The new Shared Parental Leave (SPL) scheme will be implemented by the Children and Families Act 2014 and will apply to parents of children due to be born, or to be adopted, on or after 5 April 2015. As a result, the new scheme could apply from December 2014 for babies who are born prematurely.
Under the new scheme, both parents/partners/adopters will be able to share leave after the birth or adoption of a child. The first two weeks after the birth are compulsory maternity leave and must be taken by the mother. The remaining 50 weeks can be divided by the parents in the proportions they wish (as long as they are at least a week long).
The partners can take SPL either at the same time or separately. They are entitled to up to three switches between the parents (although more can be agreed if the employers are willing) as long as the leave is taken between the birth and the child’s first birthday, or within one year of adoption.
The default position will remain for the pregnant employee to take maternity leave in one continuous block unless she notifies her employer otherwise. Those wishing to take advantage of the Shared Parental Leave provisions must notify their employer at least eight weeks’ before the birth of their intention to end maternity leave and start SPL. A mother can change her mind about whether to opt for SPL within six weeks of the birth, but otherwise the decision to take SPL will be binding.
Employees should give non-binding indications of their expected patterns of leave when they first notify their employer of the intention to take SPL and must give their employers eight weeks’ notice each time they propose to switch.
Quite how this works out in practice remains to be seen!
Interestingly, although there is no length of service requirement in order to be entitled to Maternity Leave, the parties will need 26 weeks continuous service each by the 15th week before the expected birth date in order to be eligible for SPL.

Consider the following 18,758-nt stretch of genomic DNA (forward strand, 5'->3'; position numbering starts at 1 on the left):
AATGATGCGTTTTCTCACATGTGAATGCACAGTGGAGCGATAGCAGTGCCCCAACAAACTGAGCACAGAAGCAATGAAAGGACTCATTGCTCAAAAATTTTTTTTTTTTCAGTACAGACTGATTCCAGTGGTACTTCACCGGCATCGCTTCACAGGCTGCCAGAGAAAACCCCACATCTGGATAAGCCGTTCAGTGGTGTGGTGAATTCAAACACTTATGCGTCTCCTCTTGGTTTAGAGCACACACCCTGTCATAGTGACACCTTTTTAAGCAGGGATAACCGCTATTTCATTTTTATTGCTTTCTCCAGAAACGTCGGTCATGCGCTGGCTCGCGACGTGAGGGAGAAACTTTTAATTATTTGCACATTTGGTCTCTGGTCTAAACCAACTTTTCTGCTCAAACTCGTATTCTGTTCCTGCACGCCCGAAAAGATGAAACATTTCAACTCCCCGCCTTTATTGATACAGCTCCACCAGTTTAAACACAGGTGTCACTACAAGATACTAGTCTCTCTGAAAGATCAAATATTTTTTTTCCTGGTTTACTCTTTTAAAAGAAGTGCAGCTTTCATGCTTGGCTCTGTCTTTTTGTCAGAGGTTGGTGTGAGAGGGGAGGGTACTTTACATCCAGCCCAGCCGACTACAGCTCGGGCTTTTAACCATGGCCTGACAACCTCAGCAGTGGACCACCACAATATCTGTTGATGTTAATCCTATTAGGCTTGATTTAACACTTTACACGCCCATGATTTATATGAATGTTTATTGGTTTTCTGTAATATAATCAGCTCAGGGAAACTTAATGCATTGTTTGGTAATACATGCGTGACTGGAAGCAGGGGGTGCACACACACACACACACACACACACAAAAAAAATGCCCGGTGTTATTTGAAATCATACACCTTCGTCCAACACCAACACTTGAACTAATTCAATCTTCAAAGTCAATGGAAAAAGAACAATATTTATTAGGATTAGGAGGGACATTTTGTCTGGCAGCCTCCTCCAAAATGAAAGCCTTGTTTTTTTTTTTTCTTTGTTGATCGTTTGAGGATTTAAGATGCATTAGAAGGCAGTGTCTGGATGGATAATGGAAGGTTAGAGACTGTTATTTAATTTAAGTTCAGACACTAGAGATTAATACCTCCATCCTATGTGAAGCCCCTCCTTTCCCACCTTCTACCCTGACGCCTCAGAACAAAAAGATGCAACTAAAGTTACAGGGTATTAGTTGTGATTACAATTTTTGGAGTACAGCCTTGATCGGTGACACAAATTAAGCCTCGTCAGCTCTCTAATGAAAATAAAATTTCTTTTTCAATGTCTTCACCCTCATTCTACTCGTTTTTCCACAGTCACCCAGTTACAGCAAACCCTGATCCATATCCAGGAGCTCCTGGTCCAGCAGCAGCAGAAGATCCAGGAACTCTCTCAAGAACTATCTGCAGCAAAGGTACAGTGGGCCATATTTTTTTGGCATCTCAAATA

If the couple qualifies for statutory maternity pay, maternity allowance or statutory paternity pay, they will be entitled to Statutory Shared Parental Pay (paid at the same rate as Statutory Maternity Pay) on the first 39 weeks of SPL.
The new provisions also provide each parent with 20 shared parental leave in touch days on top of the existing 10 Keeping in Touch (“KIT”) days currently provided for maternity leave and OPL.
Those returning from SPL are protected from detriment and it will be automatically unfair to dismiss them for reasons connected to their SPL.
Out with the old….
From 1 December 2014, the Paternity and Adoption Leave (Amendment) Regulations provisions will prevent employees taking Additional Paternity Leave where they have already taken Shared Parental Leave. Parents of babies with an expected birth date (or adoption date) of 5 April 2015 but who are born prematurely will be able to choose between taking either APL or Shared Parental Leave from 1 December until 4 April 2015. They cannot take both in relation to the same child. However, from 5 April 2015, the right to take Additional Paternity Leave will be abolished.
Points to note:
An employee returning from SPL will have enhanced protection from redundancy - they will have the right to return to the same job, no matter how many periods of leave they have taken, provided it was for 26 or fewer weeks in total. If they have taken greater than 26 weeks leave, they will only have the right to return to a same or similar job, as is currently the situation with Maternity, Paternity and Adoption leave returners.
An important issue for employers will be keeping track of periods of intended SPL in order to calculate that the correct salary is paid and to ensure that the correct cover is arranged. The government has said it intends this scheme to be as informal as possible and specifically states that the parents respective employers will not need to contact each other but inevitably it will be open to abuse without proper ways of recording and checking whether SPL is in fact being taken when an employee claims.
Some of the details regarding the practical application of this scheme are still being finalised and therefore we await further government guidance, which is expected during the Autumn. That being said, the Shared Parental Leave scheme could apply from 1 December 2014 and employers will need time to prepare for the changes. Employer’s should start reviewing their Maternity, Paternity, Adoption and Parental leave policies now in readiness for the new scheme.
Consistent with our policy when giving comment and advice on a non-specific basis, we cannot assume legal responsibility for the accuracy of any particular statement. In the case of specific problems we recommend that professional advice be sought.